Political life in America has been so intensely polarized for so long that we now accept the condition as permanent, even as the costs steadily mount. A generation ago, it would have been unthinkable for one of the most far-reaching pieces of legislation in modern history, the Affordable Care Act, to be voted into law without a single Republican “aye” in either the House or the Senate; or for a Supreme Court justice, Antonin Scalia, to say that he no longer reads either The New York Times or The Washington Post, because both are incurably biased; or for the presidential nominee of one of the two major parties to get zero percent of the vote in some 150 precincts in New York and Philadelphia, as Mitt Romney did in 2012.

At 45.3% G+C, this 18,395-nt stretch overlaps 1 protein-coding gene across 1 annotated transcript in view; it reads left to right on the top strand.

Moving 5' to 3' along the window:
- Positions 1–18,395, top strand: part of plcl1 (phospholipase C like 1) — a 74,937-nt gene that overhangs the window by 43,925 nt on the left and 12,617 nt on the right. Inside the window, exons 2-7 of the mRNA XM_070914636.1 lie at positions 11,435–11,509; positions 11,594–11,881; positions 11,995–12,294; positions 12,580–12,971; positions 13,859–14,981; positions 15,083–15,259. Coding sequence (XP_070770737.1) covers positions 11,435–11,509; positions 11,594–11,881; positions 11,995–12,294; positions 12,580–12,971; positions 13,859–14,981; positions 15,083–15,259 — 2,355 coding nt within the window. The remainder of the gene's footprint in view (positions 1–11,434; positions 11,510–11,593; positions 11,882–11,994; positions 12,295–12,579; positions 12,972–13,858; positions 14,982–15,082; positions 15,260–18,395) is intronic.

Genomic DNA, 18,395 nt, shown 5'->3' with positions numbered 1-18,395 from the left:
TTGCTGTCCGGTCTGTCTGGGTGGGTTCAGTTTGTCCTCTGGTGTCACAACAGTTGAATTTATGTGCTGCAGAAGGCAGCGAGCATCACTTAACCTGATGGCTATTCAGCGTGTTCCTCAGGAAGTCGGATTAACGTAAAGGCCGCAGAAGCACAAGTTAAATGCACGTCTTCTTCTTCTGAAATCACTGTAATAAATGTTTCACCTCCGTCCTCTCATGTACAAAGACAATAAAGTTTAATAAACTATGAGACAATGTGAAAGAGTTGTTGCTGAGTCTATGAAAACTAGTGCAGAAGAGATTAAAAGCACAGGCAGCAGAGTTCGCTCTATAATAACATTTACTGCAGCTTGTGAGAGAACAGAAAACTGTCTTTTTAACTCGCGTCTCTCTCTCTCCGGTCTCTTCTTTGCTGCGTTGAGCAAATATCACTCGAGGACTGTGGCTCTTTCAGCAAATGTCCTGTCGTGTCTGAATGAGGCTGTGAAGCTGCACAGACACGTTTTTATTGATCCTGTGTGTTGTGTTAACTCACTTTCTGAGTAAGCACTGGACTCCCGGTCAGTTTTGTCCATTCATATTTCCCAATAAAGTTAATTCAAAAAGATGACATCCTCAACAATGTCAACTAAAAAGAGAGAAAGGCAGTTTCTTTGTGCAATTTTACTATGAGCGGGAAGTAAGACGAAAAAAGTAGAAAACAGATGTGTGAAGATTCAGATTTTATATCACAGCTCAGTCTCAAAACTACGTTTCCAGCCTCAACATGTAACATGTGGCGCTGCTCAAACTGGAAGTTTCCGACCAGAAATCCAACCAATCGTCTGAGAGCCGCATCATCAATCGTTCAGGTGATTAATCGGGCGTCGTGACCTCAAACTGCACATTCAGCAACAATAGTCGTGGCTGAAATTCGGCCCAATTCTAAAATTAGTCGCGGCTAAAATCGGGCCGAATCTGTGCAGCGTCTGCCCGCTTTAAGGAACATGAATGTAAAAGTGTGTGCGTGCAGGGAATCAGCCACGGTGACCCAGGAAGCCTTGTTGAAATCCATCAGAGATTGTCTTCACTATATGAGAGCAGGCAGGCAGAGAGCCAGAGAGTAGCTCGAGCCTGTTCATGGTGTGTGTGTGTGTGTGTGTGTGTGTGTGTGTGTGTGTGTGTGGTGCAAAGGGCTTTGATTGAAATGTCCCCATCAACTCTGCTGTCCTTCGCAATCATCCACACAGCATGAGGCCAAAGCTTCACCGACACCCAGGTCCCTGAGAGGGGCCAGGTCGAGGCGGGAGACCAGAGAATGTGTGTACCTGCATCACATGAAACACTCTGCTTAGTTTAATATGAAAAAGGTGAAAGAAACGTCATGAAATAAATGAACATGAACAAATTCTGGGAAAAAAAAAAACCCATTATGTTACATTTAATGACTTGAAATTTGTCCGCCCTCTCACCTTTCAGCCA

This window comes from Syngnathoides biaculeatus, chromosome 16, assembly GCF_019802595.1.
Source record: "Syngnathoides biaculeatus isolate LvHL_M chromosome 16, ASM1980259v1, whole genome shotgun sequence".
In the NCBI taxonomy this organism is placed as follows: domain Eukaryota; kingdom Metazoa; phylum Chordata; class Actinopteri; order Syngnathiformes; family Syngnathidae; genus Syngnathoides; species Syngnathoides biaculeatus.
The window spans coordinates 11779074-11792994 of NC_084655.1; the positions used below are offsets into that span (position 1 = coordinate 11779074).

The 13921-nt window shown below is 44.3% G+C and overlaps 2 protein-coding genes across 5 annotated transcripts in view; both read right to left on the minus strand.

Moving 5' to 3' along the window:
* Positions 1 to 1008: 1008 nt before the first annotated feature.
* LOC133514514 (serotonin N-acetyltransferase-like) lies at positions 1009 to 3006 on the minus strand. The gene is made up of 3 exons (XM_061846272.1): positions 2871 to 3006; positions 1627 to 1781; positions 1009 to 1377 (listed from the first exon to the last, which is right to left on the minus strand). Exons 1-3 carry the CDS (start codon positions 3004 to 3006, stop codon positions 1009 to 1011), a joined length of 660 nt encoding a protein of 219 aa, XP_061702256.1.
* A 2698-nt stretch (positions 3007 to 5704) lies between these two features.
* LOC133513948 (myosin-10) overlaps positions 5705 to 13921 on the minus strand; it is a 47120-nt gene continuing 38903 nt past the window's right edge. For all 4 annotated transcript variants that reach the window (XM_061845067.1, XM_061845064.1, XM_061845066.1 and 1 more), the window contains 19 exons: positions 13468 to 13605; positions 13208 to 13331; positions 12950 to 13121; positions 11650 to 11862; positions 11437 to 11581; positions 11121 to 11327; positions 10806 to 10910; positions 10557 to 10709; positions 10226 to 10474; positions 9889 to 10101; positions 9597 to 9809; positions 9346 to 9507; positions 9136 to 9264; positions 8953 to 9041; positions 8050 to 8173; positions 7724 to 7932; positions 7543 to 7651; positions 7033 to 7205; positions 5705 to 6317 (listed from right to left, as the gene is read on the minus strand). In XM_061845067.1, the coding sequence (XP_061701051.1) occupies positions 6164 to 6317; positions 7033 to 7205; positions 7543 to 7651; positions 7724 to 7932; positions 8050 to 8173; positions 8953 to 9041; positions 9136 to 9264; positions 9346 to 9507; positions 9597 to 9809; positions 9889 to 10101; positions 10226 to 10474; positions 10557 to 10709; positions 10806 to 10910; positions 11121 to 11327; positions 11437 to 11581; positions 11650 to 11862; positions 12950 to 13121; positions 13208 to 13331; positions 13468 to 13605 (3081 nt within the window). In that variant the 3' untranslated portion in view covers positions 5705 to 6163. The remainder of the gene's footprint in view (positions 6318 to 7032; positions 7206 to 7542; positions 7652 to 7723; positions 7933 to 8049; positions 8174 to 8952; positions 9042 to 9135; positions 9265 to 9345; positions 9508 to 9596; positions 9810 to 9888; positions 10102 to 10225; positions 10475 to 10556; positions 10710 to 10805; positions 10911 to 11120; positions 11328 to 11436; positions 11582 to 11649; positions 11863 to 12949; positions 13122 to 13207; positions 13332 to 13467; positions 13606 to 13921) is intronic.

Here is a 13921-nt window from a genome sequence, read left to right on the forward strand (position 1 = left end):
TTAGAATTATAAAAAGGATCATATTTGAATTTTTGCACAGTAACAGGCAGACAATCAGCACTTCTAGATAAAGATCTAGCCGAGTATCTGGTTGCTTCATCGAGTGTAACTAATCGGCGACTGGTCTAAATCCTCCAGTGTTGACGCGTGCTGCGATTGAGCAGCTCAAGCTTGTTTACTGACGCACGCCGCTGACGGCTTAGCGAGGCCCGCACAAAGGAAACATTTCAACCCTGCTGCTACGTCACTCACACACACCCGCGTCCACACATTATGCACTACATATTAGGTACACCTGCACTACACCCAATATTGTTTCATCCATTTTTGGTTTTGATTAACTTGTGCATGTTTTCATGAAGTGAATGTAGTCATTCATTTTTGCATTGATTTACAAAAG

Our country, it seems, is fast becoming two separate nations. Each has its own political party, its own cable-news sermonizers; its own digital oracles, scandal-mongers, and data miners; its own billionaire donors and advocacy groups; its own economists and corps of scientific experts. Stranger still, this is happening at a time of unparalleled social and cultural heterogeneity. The long-deferred dream of the melting pot now seems within reach, and yet our politics feels savorless and unseasoned. The debates grow noisier but also blander, devoid of spontaneity and surprise, in part because once-thriving political subspecies—populist southern Democrats, liberal northeastern Republicans, prairie and plains Socialists, and mavericks in both parties—verge on extinction. We are left instead with ritualized conflict staged and restaged.